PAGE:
November 11th is an important day in both America and Canada. In each case, the day is set aside to remember fallen armed forces members who died in World War I. The day was proclaimed in 1919 by both King George V and President Woodrow Wilson, exactly one year after the war officially ended, "at the 11th hour of the eleventh day of the eleventh month" on 1918, when the Germans signed Armistice.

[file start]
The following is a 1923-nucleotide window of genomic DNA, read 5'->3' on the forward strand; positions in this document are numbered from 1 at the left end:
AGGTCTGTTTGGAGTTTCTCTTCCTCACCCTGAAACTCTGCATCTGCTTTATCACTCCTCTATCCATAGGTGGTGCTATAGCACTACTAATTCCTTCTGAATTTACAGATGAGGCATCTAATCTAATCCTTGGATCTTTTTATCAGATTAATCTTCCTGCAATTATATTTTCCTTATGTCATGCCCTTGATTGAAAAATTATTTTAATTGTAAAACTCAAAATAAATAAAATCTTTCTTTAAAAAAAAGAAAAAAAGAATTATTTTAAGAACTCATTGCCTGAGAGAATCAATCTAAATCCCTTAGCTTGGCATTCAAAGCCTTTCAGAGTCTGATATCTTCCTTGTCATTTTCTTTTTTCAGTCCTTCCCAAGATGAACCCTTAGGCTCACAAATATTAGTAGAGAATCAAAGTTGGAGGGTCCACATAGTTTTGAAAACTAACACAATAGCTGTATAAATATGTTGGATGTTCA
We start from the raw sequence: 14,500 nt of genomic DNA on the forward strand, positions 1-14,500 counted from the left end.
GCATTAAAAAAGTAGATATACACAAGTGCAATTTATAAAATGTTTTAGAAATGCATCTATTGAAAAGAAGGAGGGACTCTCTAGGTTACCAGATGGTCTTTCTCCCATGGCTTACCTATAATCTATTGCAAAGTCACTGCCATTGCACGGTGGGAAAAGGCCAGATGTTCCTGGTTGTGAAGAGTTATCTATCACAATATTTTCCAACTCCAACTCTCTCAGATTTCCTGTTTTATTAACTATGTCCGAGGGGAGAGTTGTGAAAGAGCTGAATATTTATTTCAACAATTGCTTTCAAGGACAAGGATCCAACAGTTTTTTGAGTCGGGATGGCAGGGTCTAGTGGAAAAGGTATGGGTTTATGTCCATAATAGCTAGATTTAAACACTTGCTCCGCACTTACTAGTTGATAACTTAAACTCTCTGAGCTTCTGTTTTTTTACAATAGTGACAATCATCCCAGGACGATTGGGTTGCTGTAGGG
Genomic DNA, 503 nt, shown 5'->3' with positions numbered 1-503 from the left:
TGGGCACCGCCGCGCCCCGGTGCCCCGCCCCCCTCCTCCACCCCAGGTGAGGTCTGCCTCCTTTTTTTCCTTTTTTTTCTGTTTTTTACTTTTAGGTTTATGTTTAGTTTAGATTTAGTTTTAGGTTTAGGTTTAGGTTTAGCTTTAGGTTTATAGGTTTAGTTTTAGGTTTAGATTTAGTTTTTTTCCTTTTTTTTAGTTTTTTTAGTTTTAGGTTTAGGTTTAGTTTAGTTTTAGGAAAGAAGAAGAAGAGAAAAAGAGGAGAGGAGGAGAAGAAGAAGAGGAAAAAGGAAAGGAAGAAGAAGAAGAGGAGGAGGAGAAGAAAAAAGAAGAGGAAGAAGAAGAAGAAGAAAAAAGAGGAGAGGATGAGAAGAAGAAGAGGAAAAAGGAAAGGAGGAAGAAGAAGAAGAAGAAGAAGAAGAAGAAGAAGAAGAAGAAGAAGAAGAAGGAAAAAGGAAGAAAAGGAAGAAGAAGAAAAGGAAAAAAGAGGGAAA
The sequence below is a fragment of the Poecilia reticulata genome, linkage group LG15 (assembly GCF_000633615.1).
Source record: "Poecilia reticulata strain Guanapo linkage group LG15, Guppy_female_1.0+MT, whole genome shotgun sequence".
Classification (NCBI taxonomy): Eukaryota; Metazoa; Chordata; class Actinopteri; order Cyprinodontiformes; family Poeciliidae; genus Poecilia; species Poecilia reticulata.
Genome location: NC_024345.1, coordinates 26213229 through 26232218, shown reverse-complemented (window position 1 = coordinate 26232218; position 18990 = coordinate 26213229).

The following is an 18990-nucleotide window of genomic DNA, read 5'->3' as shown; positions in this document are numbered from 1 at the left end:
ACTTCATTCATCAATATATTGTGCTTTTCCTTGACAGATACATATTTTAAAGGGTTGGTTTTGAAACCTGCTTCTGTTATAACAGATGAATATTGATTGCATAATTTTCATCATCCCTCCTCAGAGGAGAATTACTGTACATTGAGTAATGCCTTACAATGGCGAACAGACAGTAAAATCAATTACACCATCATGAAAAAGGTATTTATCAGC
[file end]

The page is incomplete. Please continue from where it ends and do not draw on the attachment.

In Canada, the symbol for Remembrance Day is the red poppy -- the use of which stems from a famous poem called In Flanders Field, written by a Canadian soldier named John McCrae during the Second Battle of Ypres in 1915. Poppies bloomed across some of the worst battlefields of the Flanders in WWI, their brilliant red color an appropriate symbol for the blood spilt in the war.
In the US, the day is referred to as Veteran's Day, and was expanded to include the fallen heroes of all armed conflicts in which American armed forces have taken part.